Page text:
The city that never sleeps may find law enforcement and politicians need a wake-up call.
The New York Police Department said its falling employee numbers are “troubling,” with no sure signs of improvement.
“We’re living through very challenging times,” NYPD Chief of Personnel Martin Morales said, according to the New York Daily News. “We have officers retiring from all ranks, including very tenured investigators and very tenured supervisors.”
In an email from the NYPD to Fox News, the NYPD reported nearly double the retirement filings among officers as of October 6, 2020. A total of 2,385 officers submitted their retirement papers this year – an 87 percent increase over the same period in 2019.
“While the decision to retire is a personal one and can be attributed to a range of factors, it is a troubling trend that we are closely monitoring,” the spokesman said in the email.
At the heart of this issue, of course, are the polarizing ideas for how to support or reform the nation’s police forces.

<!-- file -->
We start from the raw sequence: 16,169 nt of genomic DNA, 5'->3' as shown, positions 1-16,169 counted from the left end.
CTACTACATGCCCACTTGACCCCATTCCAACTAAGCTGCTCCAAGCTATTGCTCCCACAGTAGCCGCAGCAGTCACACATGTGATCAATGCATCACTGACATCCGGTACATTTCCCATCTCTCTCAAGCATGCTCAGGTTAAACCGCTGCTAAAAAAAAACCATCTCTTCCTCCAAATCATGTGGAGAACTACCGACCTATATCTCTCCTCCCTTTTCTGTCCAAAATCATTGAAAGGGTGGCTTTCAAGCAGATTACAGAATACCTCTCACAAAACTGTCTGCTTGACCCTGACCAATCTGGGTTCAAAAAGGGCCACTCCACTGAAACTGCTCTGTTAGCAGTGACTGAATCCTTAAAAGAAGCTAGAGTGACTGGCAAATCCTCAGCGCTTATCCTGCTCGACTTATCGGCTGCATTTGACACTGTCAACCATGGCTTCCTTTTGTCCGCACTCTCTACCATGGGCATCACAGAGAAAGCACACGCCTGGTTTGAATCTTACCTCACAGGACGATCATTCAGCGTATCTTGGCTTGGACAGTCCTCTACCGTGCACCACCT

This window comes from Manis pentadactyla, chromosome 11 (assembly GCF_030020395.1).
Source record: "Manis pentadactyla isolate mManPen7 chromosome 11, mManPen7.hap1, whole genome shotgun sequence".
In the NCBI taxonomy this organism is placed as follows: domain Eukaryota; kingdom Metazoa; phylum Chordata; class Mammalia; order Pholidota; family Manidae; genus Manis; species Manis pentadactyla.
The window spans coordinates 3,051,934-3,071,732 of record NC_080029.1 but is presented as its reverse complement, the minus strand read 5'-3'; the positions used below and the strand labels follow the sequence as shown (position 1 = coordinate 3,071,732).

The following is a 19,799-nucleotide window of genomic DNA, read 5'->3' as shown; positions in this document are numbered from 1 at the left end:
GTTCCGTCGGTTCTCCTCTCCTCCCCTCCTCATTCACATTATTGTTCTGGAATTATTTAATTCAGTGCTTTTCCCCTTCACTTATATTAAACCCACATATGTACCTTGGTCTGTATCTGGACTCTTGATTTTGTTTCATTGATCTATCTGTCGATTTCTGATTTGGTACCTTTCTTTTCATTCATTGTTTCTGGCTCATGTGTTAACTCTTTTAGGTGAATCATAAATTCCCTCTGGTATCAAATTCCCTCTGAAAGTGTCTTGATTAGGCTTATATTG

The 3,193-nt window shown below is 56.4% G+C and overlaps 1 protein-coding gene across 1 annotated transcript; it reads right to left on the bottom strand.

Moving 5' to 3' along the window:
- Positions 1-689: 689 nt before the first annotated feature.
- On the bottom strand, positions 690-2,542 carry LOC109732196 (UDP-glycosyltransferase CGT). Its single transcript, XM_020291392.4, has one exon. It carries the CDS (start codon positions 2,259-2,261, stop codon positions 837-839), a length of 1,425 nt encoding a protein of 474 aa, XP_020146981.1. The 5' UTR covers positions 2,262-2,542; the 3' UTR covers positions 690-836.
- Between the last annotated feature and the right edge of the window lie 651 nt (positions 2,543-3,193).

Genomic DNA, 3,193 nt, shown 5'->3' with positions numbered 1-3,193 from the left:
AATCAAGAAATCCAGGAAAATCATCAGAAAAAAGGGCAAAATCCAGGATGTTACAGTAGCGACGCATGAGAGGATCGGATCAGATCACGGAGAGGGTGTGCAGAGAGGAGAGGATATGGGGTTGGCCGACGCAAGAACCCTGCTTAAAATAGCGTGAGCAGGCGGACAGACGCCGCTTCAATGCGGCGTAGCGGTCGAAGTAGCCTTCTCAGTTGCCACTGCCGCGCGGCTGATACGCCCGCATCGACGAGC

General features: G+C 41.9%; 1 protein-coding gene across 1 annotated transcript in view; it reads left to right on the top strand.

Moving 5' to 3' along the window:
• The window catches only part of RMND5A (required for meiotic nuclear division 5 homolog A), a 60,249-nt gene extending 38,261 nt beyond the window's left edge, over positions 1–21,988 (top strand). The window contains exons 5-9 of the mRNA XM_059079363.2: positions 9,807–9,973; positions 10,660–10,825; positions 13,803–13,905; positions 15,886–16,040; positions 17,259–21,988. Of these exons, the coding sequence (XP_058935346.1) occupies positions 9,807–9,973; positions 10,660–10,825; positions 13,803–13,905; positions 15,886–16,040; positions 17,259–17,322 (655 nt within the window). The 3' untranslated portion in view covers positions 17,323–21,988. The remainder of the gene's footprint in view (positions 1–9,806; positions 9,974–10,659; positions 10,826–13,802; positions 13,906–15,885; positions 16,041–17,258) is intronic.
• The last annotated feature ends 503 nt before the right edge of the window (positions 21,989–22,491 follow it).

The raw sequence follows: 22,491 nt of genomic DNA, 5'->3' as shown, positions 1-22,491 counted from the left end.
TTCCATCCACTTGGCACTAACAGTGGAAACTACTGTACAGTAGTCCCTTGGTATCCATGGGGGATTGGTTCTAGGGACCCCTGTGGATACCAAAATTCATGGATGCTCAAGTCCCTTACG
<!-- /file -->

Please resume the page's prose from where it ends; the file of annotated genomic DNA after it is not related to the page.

In August, the New York City Police Benevolent Association, the largest police union in the U.S., endorsed President Donald Trump, in what is believed to be the union’s first-ever endorsement.
PBA President Pat Lynch sees more trouble ahead.
“Thanks to the City Council and Mayor’s ‘Defund the Police’ lunacy, no help is coming any time soon,” Lynch said. “Our elected leaders need to be held responsible for the dangerous path they’ve chosen.”
But the other side disagrees.
“During the Bloomberg era, the NYPD headcount went down by several thousand officers and crime went down as well,” said Josmar Trujillo of the Policing and Social Justice Project at Brooklyn College, in the Daily News story.
“There is no evidence that the size of the NYPD correlates with safety. The NYPD budget is already three times the size it was in the mid-90s. We spend too much money on police.”
It’s enough to keep citizens up at night.